For some, the Elf on the Shelf doll, with its doe-eyed gaze and cherubic face, has become a whimsical holiday tradition — one that helpfully reminds children to stay out of trouble in the lead-up to Christmas.
I mean, obvs, right?
The latter perspective is detailed in “Who’s the Boss,” a paper published by the Canadian Centre for Policy Alternatives, in which Pinto and co-author Selena Nemorin argue that the popular seasonal doll is preparing a generation of children to uncritically accept “increasingly intrusive (albeit whimsically packaged) modes of surveillance.”
Before you burst out laughing, know that Pinto comes across as extremely friendly and not at all paranoid on the phone. She’s also completely serious.
“The Elf on the Shelf” is both a book and a doll. The former is a soft pixie scout elf that parents are instructed to hide around the house. The accompanying book, written in rhyme, tells a Christmas-themed story that explains how Santa Claus keeps tabs on who is naughty and who is nice.
The book describes elves hiding in children’s homes each day during the holidays to monitor their behavior before returning to the North Pole each night with a report for “the boss.”
Because we live in a world grappling with corporate smartphone surveillance, behavior management apps in the classroom and private communication interceptions by various governments, Pinto — a digital technology professor at the University of Ontario Institute of Technology — sees the Elf on the Shelf dolls as one development among many threatening our collective definition of privacy.
If she’s right, in all likelihood she’s fighting a losing battle. The Elf on the Shelf book sold over 6 million copies and joined the Macy’s Thanksgiving parade last year, according to the Daily Mail.
“I don’t think the elf is a conspiracy and I realize we’re talking about a toy,” Pinto told The Post. “It sounds humorous, but we argue that if a kid is okay with this bureaucratic elf spying on them in their home, it normalizes the idea of surveillance and in the future restrictions on our privacy might be more easily accepted.”
Until the introduction of Elf on the Shelf, Santa’s mythological helpers had always been relegated to the toy workshop, Pinto said. After the story and toy were introduced by Chanda Bell, a onetime Atlanta reading teacher, the traditional narrative changed to include the hiding, surveillance and back-and-forth travel, Pinto said.
“As evidenced by the millions of books and dolls sold,” the Toronto Star writes, “the story has become a cultural phenomenon, with parents littering their social media feeds with photos of the elf in strange places.”
Facebook, in fact, is how Pinto said she originally became aware of the doll. Last December, she began to see her Facebook friends who have kids posting Elf on the Shelf photos.
The more she read about the doll and the rules that accompany it, the more she began to feel like the game that resonated with the purpose of the infamous panopticon, Jeremy Bentham’s 18th Century design for a model prison (a central tower in a circular structure, surrounded by cells that made it impossible for prisoners to know if they were being watched).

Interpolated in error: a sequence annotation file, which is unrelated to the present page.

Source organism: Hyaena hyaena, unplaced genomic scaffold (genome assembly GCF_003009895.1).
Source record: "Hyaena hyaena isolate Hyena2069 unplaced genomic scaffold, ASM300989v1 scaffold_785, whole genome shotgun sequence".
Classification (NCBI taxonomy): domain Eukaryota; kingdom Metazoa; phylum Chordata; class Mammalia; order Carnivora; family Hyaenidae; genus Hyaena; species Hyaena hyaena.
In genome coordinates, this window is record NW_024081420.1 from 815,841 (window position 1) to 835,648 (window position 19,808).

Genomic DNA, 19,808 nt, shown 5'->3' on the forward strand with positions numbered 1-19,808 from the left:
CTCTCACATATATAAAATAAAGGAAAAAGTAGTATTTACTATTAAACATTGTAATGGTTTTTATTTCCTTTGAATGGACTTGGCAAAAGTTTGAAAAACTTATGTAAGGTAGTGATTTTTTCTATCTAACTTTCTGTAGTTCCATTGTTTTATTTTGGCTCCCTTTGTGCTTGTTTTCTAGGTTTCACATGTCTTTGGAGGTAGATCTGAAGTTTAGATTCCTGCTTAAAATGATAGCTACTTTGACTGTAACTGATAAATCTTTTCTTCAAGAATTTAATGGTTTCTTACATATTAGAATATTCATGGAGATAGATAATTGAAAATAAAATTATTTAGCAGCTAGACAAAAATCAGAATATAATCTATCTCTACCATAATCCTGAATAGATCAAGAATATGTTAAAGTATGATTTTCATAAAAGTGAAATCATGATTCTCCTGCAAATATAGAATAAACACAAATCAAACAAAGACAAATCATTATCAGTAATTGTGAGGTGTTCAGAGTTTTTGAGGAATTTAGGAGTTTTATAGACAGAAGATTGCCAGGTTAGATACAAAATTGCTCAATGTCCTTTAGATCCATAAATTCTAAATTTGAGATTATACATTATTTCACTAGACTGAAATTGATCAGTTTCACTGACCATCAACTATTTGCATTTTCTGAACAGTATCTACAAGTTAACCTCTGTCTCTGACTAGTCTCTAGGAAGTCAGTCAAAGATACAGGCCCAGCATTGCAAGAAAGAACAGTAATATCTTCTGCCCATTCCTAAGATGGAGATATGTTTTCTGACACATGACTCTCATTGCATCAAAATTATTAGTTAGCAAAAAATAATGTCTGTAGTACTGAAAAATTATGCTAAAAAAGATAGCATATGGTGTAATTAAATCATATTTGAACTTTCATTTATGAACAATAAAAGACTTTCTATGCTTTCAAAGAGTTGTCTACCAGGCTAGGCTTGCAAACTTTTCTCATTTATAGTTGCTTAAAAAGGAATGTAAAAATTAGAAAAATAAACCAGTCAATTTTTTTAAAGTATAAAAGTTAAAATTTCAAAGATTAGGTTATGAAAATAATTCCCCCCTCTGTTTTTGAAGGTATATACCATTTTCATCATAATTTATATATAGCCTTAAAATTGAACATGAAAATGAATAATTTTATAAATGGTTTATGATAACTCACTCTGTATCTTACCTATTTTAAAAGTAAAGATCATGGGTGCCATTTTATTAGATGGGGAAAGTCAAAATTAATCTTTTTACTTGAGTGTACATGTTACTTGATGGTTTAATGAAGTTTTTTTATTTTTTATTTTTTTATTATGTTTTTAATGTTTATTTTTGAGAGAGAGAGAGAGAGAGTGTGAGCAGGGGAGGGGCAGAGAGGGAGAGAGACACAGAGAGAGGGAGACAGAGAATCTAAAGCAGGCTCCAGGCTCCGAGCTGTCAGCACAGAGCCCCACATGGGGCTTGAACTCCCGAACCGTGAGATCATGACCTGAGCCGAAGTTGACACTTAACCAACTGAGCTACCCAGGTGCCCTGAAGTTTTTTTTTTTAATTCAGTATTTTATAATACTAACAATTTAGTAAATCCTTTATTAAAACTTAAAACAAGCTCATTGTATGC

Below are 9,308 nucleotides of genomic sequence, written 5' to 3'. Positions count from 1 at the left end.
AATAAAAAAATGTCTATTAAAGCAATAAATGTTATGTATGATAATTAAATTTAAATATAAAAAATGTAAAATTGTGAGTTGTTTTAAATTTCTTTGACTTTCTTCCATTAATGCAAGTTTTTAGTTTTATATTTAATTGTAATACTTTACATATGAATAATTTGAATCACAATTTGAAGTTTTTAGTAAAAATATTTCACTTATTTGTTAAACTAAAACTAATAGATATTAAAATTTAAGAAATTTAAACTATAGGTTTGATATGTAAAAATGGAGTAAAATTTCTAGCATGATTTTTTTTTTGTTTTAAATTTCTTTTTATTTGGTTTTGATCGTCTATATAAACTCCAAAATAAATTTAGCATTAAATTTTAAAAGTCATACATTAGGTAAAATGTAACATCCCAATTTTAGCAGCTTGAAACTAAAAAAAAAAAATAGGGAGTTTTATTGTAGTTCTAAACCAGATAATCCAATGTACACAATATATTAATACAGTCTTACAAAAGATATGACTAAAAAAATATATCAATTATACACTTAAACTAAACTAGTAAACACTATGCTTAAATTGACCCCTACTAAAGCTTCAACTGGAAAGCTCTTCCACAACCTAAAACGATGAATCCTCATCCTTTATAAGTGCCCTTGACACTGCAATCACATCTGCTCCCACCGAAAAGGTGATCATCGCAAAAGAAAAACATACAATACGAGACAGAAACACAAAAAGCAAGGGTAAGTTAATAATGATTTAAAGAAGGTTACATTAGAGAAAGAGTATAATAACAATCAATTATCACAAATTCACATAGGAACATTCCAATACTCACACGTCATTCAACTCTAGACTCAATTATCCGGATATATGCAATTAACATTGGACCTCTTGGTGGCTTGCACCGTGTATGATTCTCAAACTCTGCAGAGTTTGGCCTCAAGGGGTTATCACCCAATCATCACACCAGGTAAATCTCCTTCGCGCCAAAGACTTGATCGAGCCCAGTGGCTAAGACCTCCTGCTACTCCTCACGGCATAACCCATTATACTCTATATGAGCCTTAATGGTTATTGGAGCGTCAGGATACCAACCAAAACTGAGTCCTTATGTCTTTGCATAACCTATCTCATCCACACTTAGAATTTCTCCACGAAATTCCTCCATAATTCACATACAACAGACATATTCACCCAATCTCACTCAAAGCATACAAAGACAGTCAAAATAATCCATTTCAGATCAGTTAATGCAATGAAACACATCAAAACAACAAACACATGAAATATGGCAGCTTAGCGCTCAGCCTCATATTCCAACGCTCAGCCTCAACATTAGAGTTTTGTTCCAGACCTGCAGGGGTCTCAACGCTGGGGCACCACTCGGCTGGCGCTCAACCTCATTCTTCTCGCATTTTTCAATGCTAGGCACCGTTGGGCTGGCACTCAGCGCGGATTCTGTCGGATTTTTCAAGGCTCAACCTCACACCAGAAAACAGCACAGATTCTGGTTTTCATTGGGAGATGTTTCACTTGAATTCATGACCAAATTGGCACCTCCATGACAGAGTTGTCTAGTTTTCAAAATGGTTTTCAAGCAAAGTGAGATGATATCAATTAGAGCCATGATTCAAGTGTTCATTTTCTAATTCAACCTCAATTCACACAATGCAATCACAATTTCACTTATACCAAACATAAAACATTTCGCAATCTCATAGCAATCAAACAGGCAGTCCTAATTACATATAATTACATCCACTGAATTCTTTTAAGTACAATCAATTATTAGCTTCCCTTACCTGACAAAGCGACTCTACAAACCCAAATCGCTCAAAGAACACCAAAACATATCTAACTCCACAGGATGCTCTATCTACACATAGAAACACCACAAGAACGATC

Elf on the Shelf presents a unique (and prescriptive) form of play that blurs the distinction between play time and real life. Children who participate in play with The Elf on the Shelf doll have to contend with rules at all times during the day: they may not touch the doll, and they must accept that the doll watches them at all times with the purpose of reporting to Santa Claus. This is different from more conventional play with dolls, where children create play-worlds born of their imagination, moving dolls and determining interactions with other people and other dolls. Rather, the hands-off “play” demanded by the elf is limited to finding (but not touching!) The Elf on the Shelf every morning, and acquiescing to surveillance during waking hours under the elf’s watchful eye. The Elf on the Shelf controls all parameters of play, who can do and touch what, and ultimately attempts to dictate the child’s behavior outside of time used for play.
“The whole thing with panopticonism under the Jeremy Bentham structure,” Pinto said, “is that you never quite knew if you were being watched or not and that forced you into behaving in a certain way. The elf is the same way.”
Pinto said she’s not the first person to be troubled by Elf on the Shelf’s surveilling. She’s said parents routinely contact her to say they changed the rules of the game after it made their families uneasy. And many kids, she said, often intuitively feel like spying and being a tattletale is wrong.
“A mom e-mailed me and told me that the first day they read the elf book and put the elf out, her daughter woke up crying because she was being watched by the elf,” Pinto recounted. “They changed the game so it wouldn’t scare the child.”
Emma Waverman, a blogger with Today’s Parent, told the Star that the idea of the elf watching someone all the time is “creepy.”
“It makes the motivation to behave something that’s external,” she told the paper. “If I’m not around or if the elf is not around, do they act crazy?”
Translated into academia-speak, Pinto and Nemorin make a similar point in Who’s the Boss?
“What is troubling,” they write, “is what The Elf on the Shelf represents and normalizes: anecdotal evidence reveals that children perform an identity that is not only for caretakers, but for an external authority (The Elf on the Shelf), similar to the dynamic between citizen and authority in the context of the surveillance state.”
For all you skeptics out there, take a look at this …
And here is a video explanation of the paper: